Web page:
Figure 2. Ratio of CDGT to Csol (R value) in the control soil (CS) and soil amended with 3% (NZS3) and 6% (NZS6) zeolite at 0, 1, 2 and 3 months after amendment (experiments 1, 2, 3, 4).
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Table 1. Physico-chemical properties of natural zeolite (NZ), control soil (CS) and mixtures with zeolites (NZS3 and NZS6) at the start of experiments (average ± standard deviation, n = 3 parallel determinations).
Table 1. Physico-chemical properties of natural zeolite (NZ), control soil (CS) and mixtures with zeolites (NZS3 and NZS6) at the start of experiments (average ± standard deviation, n = 3 parallel determinations).
NZCSNZS3NZS6Intervention Threshold Soil *Maximum Threshold Zeolite **
pH9.55 ± 0.208.58 ± 0.128.77 ± 0.158.78 ± 0.15--
Cd (mg kg−1)<1.034.7 ± 1.733.6 ± 1.831.4 ± 1.2510
Cr (mg kg−1)4.25 ± 0.2315.2 ± 0.714.7 ± 0.514.7 ± 0.6300500
Cu (mg kg−1)1.16 ± 0.12553 ± 24522 ± 20516 ± 15200500
Pb (mg kg−1)6.33 ± 0.43392 ± 25378 ± 18366 ± 19100300
Zn (mg kg−1)4.40 ± 0.382800 ± 1102779 ± 872742 ± 656002000
CEC (meq/100 g)129 ± 6.560.2 ± 4.162.4 ± 3.561.5 ± 3.1--
CT (%)<0.012.65 ± 0.142.58 ± 0.212.52 ± 0.17--
NT (%)<0.011.10 ± 0.061.04 ± 0.061.05 ± 0.10--
SiO2 (%)71.79 ± 1.12-----
Al2O3 (%)11.19 ± 0.35-----
CaO (%)2.64 ± 0.04-----
MgO (%)0.66 ± 0.02-----
K2O (%)2.50 ± 0.10-----
Na2O (%)0.52 ± 0.02-----
Fe2O3 (%)1.55 ± 0.03-----
MnO (%)0.03 ± 0.003-----
Others (%)9.12-----
* Threshold for sensitive use according to Romanian legislation [14]. ** Maximum levels in the sewage sludges intended for the application on agricultural soil (zeolite was associated in this study with a soil amendment) [15].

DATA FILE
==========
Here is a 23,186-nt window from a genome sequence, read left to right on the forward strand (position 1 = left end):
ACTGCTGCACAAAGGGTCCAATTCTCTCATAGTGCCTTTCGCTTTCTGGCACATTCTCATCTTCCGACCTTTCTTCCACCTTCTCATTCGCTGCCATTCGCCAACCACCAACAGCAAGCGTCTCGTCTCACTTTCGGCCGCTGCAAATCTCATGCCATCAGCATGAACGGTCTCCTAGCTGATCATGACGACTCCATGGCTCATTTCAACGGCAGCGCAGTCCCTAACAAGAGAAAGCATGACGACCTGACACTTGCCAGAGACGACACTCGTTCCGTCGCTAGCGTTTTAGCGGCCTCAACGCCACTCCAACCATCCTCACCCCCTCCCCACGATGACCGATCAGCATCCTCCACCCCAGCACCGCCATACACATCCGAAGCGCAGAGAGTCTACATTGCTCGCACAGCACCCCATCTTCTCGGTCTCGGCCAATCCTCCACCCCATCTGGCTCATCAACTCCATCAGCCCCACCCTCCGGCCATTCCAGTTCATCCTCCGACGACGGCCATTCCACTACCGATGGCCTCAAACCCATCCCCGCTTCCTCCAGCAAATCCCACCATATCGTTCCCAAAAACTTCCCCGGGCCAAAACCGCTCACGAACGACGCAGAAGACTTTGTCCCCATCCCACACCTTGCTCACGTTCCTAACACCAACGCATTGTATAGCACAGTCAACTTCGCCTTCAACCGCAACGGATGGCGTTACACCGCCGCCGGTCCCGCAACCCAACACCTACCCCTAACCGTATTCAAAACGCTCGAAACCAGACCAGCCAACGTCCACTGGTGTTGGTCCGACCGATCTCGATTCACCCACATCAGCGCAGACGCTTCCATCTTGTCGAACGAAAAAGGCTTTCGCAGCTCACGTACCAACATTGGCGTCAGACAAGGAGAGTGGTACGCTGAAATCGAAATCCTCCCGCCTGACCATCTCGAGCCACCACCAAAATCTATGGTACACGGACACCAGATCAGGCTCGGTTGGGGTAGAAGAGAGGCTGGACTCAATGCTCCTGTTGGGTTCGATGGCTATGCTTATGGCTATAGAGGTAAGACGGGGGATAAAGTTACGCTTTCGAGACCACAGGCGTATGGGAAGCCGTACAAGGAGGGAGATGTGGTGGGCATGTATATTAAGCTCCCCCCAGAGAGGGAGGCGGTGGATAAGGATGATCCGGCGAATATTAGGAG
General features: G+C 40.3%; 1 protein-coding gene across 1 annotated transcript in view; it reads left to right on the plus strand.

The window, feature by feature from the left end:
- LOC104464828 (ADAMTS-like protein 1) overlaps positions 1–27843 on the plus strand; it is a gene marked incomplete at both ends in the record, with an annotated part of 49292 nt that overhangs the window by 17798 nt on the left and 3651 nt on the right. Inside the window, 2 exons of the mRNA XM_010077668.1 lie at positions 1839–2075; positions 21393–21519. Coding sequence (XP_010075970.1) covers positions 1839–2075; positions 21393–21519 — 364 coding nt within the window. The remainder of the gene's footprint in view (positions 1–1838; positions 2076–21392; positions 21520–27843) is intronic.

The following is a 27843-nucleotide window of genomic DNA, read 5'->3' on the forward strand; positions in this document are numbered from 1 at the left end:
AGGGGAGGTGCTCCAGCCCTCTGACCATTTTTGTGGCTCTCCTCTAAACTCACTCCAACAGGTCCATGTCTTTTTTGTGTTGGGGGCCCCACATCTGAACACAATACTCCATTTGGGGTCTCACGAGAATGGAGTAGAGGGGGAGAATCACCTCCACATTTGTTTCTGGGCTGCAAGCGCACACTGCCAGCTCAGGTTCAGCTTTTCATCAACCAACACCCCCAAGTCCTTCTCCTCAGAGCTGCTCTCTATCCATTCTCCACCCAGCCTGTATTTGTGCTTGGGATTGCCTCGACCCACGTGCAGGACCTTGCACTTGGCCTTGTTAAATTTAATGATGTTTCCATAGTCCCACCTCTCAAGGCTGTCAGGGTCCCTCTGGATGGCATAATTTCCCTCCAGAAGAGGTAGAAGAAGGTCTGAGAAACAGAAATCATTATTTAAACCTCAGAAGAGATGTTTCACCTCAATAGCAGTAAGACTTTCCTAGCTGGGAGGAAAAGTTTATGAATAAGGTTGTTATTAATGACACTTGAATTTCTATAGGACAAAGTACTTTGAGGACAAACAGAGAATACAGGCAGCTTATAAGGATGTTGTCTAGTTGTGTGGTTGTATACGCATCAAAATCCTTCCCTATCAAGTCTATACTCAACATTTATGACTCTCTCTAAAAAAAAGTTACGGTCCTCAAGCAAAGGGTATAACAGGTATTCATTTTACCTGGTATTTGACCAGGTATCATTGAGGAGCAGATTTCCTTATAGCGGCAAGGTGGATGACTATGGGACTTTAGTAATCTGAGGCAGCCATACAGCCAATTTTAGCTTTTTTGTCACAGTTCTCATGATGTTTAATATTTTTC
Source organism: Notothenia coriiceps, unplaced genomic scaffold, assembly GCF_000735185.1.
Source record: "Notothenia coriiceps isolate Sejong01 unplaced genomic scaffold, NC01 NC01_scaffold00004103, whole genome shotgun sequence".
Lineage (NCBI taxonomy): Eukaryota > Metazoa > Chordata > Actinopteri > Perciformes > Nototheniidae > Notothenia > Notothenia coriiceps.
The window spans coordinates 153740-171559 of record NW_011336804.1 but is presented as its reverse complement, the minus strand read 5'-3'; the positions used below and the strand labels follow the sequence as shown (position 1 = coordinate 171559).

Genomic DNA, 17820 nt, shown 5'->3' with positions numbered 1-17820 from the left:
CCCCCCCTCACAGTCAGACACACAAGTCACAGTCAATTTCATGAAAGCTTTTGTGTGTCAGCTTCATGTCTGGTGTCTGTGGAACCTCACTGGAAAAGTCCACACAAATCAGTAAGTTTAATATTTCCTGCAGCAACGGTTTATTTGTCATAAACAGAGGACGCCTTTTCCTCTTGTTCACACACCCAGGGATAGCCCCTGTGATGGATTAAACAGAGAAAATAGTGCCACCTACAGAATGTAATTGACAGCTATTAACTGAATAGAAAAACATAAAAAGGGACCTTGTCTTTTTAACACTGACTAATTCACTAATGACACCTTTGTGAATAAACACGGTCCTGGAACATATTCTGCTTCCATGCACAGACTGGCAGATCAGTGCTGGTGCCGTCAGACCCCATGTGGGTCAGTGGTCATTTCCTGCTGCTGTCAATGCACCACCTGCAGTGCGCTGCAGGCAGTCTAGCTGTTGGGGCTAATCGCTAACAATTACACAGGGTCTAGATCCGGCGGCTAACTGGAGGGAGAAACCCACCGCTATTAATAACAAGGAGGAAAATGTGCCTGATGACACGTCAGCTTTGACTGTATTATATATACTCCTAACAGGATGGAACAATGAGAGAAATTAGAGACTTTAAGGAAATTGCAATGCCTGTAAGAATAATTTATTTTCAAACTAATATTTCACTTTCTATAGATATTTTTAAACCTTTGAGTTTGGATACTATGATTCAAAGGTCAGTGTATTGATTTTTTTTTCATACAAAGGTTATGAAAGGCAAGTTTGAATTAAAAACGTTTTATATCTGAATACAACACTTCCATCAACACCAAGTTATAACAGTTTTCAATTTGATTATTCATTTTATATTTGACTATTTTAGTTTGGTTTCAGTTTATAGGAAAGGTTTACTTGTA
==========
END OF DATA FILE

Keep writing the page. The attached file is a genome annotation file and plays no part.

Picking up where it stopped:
Table 2. Heavy metal concentrations (µg L−1) in soil solution (Csol) and pH of control soil (CS) and mixtures with zeolite (NZS3 and NZS6) during the three-month storage (average ± standard deviation, n = 3 parallel determinations).
Table 2. Heavy metal concentrations (µg L−1) in soil solution (Csol) and pH of control soil (CS) and mixtures with zeolite (NZS3 and NZS6) during the three-month storage (average ± standard deviation, n = 3 parallel determinations).
CSt calc *NZS3t calcNZS6t calc
pH8.58 ± 0.12-8.77 ± 0.151.3168.78 ± 0.151.386
Csol Cd2.46 ± 0.25-2.23 ± 0.340.9442.13 ± 0.221.716
Csol Cr2.43 ± 0.28-2.22 ± 0.260.9522.38 ± 0.250.231
Csol Cu30.1 ± 2.63-25.5 ± 3.161.93824.9 ± 2.982.266
Csol Pb3.23 ± 0.43-3.04 ± 0.400.5603.14 ± 0.320.291
Csol Zn279 ± 27.4-241 ± 24.01.807207 ± 21.43.587
1 month storage
pH8.47 ± 0.140.7808.63 ± 0.110.3798.60 ± 0.140.142
Csol Cd 2.30 ± 0.160.9341.83 ± 0.253.0861.76 ± 0.322.986
Csol Cr 2.30 ± 0.330.5202.12 ± 0.151.6902.28 ± 0.260.680
Csol Cu 27.2 ± 2.101.49231.0 ± 2.000.47228.1 ± 3.250.824
Csol Pb 3.01 ± 0.220.7892.09 ± 0.164.3041.99 ± 0.194.569
Csol Zn 288 ± 31.40.374232 ± 25.52.175216 ± 33.32.514
2 months storage
pH8.48 ± 0.200.6128.74 ± 0.191.0058.81 ± 0.211.374
Csol Cd 2.19 ± 0.281.2461.70 ± 0.204.1121.53 ± 0.185.229
Csol Cr 2.40 ± 0.400.1061.95 ± 0.212.3751.72 ± 0.143.928
Csol Cu 32.4 ± 4.480.76727.3 ± 1.081.70626.8 ± 2.351.630
Csol Pb 2.90 ± 0.380.9961.83 ± 0.135.3981.73 ± 0.165.663
Csol Zn 264 ± 22.80.729227 ± 35.02.026237 ± 27.01.869